You can look at the full program here. It works, but it doesn’t feel like the right solution to the problem: The results aren’t secret for one thing. We’d need a trusted third party to distribute the results. Also notice the while loop, we don’t know for certain if/when the while loop will break, so this program seems a little sloppy.

**Using SQL**

So now here’s a subject I’m really *really* comfortable with. I used an approach that my friend Paul Santos explained to me when we talked about this problem. His approach is this:

- Drawing from a hat is a permutation of 10 names. So generate all the permutations
- Filter out the invalid permutations
- Pick a random permutation from the list of valid ones and report that

So here’s me showing all the permutations:

with OneToTen AS ( SELECT n FROM (VALUES (1),(2),(3),(4),(5),(6),(7),(8),(9),(10)) as N(n) ) SELECT A.n, B.n, C.n, D.n, E.n, F.n, G.n, H.n, I.n, J.n FROM OneToTen A JOIN OneToTen B ON B.n NOT IN (A.n) JOIN OneToTen C ON C.n NOT IN (A.n, B.n) JOIN OneToTen D ON D.n NOT IN (A.n, B.n, C.n) JOIN OneToTen E ON E.n NOT IN (A.n, B.n, C.n, D.n) JOIN OneToTen F ON F.n NOT IN (A.n, B.n, C.n, D.n, E.n) JOIN OneToTen G ON G.n NOT IN (A.n, B.n, C.n, D.n, E.n, F.n) JOIN OneToTen H ON H.n NOT IN (A.n, B.n, C.n, D.n, E.n, F.n, G.n) JOIN OneToTen I ON I.n NOT IN (A.n, B.n, C.n, D.n, E.n, F.n, G.n, H.n) JOIN OneToTen J ON J.n NOT IN (A.n, B.n, C.n, D.n, E.n, F.n, G.n, H.n, I.n) OPTION (FORCE ORDER, MAXDOP 1) |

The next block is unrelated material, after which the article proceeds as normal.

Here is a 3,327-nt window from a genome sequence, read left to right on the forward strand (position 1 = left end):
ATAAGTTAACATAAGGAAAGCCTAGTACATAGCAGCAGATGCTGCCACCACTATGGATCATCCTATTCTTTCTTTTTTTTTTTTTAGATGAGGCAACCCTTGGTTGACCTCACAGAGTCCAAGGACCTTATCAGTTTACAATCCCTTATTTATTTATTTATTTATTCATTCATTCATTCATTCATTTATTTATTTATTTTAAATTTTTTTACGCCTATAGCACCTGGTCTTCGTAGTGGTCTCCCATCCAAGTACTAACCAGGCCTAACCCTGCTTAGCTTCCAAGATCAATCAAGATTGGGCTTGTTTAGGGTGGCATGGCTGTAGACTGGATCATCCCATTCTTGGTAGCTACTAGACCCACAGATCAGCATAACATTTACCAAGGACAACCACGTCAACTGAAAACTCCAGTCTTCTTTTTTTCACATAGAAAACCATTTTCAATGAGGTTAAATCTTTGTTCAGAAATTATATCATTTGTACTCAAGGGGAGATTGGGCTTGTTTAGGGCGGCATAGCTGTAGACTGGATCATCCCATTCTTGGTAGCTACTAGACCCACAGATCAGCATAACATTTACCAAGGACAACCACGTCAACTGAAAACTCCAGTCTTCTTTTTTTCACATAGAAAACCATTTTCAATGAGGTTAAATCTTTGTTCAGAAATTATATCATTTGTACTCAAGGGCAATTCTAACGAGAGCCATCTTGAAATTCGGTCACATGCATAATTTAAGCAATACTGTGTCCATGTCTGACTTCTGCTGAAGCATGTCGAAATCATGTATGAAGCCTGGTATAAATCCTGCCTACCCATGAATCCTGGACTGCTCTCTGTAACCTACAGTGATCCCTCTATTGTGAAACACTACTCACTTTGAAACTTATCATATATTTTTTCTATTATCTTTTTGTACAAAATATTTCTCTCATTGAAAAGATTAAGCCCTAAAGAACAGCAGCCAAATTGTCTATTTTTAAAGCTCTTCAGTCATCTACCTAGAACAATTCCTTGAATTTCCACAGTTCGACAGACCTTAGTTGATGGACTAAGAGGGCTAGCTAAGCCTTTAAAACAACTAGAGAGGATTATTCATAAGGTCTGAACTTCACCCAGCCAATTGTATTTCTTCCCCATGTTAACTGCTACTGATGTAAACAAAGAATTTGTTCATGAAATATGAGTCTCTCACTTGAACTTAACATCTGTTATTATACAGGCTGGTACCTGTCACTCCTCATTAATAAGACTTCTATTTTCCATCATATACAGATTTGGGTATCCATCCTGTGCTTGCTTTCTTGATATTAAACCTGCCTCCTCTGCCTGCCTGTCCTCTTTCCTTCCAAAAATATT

To filter out the invalid permutations, I add a where clause. To report a random permutation, I order the results by newid() and select the top 1 row:

with OneToTen AS ( SELECT n FROM (VALUES (1),(2),(3),(4),(5),(6),(7),(8),(9),(10)) as N(n) ) SELECT TOP (1) A.n, B.n, C.n, D.n, E.n, F.n, G.n, H.n, I.n, J.n FROM OneToTen A JOIN OneToTen B ON B.n NOT IN (A.n) JOIN OneToTen C ON C.n NOT IN (A.n, B.n) JOIN OneToTen D ON D.n NOT IN (A.n, B.n, C.n) JOIN OneToTen E ON E.n NOT IN (A.n, B.n, C.n, D.n) JOIN OneToTen F ON F.n NOT IN (A.n, B.n, C.n, D.n, E.n) JOIN OneToTen G ON G.n NOT IN (A.n, B.n, C.n, D.n, E.n, F.n) JOIN OneToTen H ON H.n NOT IN (A.n, B.n, C.n, D.n, E.n, F.n, G.n) JOIN OneToTen I ON I.n NOT IN (A.n, B.n, C.n, D.n, E.n, F.n, G.n, H.n) JOIN OneToTen J ON J.n NOT IN (A.n, B.n, C.n, D.n, E.n, F.n, G.n, H.n, I.n) WHERE A.n NOT IN (1, 2) AND B.n NOT IN (1, 2) AND C.n NOT IN (3, 4) AND D.n NOT IN (3, 4) AND E.n NOT IN (5, 6) AND F.n NOT IN (5, 6) AND G.n NOT IN (7, 8) AND H.n NOT IN (7, 8) AND I.n NOT IN (9, 10) AND J.n NOT IN (9, 10) ORDER BY NEWID() OPTION (FORCE ORDER, MAXDOP 1) |

So I’m really happy with this. But only as a solution to a puzzle. The only thing it has going for it is that it’s guaranteed to halt. It doesn’t take less cpu than the C# program and we’re further away from telling relatives who they’re meant to buy presents for!

### A Practical Point Of View

In real life, using authentication schemes and trusted third parties is a great way to bring any holiday party to a halt Mr. Buzz Killington (No more stuffing for you). So what kind of *practical* things can you do to make things easier or avoid do-overs? Here’s a couple ideas:

- There are many many websites that are built just for this problem: SecretSanta.com, Elfster, and DrawNames.com. (I’m not making those up!) I think there’s even a facebook or iPhone app for that. I haven’t looked too closely at these so I can’t vouch for them.